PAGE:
We added the above statement at 1:45pm after it arrived from BT, and it summarises what we have been covering for some months, that the level of information is varying from council to council when we have the same BT behind them all. One question we won't know the answer to is whether a different commercial partner would mean better or worse information. While BT winning all of the contracts so far means the illusion of competition has failed it would never have been real competition as each winner had a unique section of the UK to itself. If you are wondering which two projects are still to to be signed they are the Black Country and South Yorkshire.

Comments

Posted by WWWombat over 3 years ago
The transcript of the exchanges in PAC highlight the confusion on this point. Margaret Hodge believes that the "speed & coverage templates" must be released, while BT says that they hold commercial information.

It turns out that the sensitive information is for things other than coverage data, and that BT are happy for the coverage data portion to be fully published, down to 7-digit postcode level, by the councils.

It seems that the onus really lies on the councils now.
Posted by WWWombat over 3 years ago
BT are less happy to release the speed data early; they want to wait for the survey & planning data before releasing this - and that happens in the first 6-9 months of each phase.

If we want speed data published, and have it accurate, it seems that some compromise is going to be needed.
Posted by Koppo over 3 years ago
Shame it's always been the case that politics have played a huge part in which areas get done first, to the detriment of the consumer in "rural" areas. Case in point: Superfast Cymru, which to date has been a joke with regards to which areas were cherry-picked to be 1st. No plans to date for a vast swathe of the North Wales coastline, nothing new from BT there though.
Posted by WWWombat over 3 years ago
Dead right that a joined up plan was needed.

The councils, forever seeking value for money, will be trying to reduce the funds needed for the USC portion allowing the SFBB portion to be extended.

What we're seeing happen in North Yorkshire, with their bonus funding for phase 1 (USC portion likely to be delayed by a year, and £2m freed from the budget to spend on SFBB instead) is likely to be repeated by the phase 2 funds everywhere.
Posted by AndrueC over 3 years ago
Didn't BT just fall foul of the ASA for basically giving out too much information? Sometimes you just can win :)
Posted by mhc over 3 years ago


And how many spanners will the local authority throw into BTs works?

For example, if they are blowing fibre and find a blocked duct which need a road closure for maybe 1/2 day, will the LA allow it? or will they, as they did here for a 1 hour task, require 16 weeks notice?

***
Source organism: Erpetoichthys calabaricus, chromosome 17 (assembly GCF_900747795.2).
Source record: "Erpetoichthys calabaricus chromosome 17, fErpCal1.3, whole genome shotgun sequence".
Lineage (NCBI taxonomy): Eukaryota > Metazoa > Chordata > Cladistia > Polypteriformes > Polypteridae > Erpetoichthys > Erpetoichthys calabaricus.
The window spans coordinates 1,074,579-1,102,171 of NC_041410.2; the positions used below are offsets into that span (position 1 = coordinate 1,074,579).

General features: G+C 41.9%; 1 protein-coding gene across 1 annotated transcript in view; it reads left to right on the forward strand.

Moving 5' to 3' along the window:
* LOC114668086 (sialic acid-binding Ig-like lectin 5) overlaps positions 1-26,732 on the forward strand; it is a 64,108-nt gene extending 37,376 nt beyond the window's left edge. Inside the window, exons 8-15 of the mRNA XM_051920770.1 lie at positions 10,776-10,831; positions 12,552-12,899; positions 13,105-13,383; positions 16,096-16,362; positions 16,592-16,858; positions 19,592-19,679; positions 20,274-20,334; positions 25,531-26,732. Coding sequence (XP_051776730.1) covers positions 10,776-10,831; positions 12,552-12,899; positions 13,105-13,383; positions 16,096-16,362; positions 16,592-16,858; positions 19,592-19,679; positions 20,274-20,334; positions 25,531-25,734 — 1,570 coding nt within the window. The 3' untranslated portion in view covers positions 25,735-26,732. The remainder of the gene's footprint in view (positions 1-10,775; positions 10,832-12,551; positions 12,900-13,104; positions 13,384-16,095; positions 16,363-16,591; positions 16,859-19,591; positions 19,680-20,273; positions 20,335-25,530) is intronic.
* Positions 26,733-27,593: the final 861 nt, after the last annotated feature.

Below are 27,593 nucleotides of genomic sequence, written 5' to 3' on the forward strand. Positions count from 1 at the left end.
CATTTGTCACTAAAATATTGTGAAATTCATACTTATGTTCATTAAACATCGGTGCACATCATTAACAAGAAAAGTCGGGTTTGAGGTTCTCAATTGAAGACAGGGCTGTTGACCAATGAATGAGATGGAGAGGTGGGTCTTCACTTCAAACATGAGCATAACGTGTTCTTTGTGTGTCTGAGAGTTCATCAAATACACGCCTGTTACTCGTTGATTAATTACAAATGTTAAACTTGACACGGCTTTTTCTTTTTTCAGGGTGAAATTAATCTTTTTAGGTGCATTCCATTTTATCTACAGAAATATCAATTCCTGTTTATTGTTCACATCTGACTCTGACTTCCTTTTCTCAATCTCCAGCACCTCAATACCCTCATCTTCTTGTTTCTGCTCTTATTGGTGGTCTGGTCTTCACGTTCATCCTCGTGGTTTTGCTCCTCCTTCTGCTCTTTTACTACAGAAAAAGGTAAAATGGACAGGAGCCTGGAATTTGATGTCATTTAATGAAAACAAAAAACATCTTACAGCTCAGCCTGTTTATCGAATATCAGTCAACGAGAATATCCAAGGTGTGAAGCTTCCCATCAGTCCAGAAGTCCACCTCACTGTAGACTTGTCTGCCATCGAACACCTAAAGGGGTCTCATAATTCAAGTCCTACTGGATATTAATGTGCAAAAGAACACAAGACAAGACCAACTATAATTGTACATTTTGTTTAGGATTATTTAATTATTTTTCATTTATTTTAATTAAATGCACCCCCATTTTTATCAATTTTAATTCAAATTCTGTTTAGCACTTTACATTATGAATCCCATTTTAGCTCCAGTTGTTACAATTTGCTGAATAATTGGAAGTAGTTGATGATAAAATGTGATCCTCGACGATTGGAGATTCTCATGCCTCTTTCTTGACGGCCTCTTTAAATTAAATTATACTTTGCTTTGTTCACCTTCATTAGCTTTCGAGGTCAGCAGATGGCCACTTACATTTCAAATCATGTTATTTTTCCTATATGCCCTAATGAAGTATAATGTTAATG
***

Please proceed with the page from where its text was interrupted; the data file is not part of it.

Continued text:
Posted by cyberdoyle over 3 years ago
All the altnets need is to know which areas BT can't do. Then they can do them. It isn't of any interest to them to know they areas BT have cabinets in, they already know that. They know where the cabinets won't reach to. So do the residents. All they need are those postcodes descoping and then they can apply for funding for them. BT and councils withholding this info means nobody except BT can access the funding, and BT will only waste it on the 2Mbps or satellites.
Posted by prlzx over 3 years ago
re "You could suggest the 2 Mbps USC is precisely that, but ask anyone with a 2 Mbps connection and they are looking for faster speeds".

TBB will have better poll responses on this than my guess, which is if you ask around today, many would find 4M down / 1M up acceptable as a minimum universal service (e.g. 1x iPlayer HD) but if you ask in 2020 opinions on a suitable "starter" broadband package could be nearer 10M/10M.
(not ADSL-based so unlikely to be achieved without a fresh approach to the problem).
Posted by WWWombat over 3 years ago
A USC of 2Mbps, that stays in place right until we get "ubiquitous 30Mbps" (which ought to be 2020, by the EU DA) is kinda pointless.

On the other hand, 2Mbps was fine until people started putting decent video applications through the same pipe - by which I mean the likes of iPlayer or Netflix, not YouTube.

Surely it should change, as expectations, applications and usage increases.

Doesn't Ofcom have to come up with a longer-term broadband plan for the UK later this year? Hopefully they analyse the USC numbers as part of it.
Posted by gerarda over 3 years ago
I would not hold your breath for any sensible from Ofcom on the USC. Remember this quote from their last infrastructure report? "Approximately 3% of UK households are currently receiving speeds less than 2Mbit/s and do not have the option of switching to SFBB."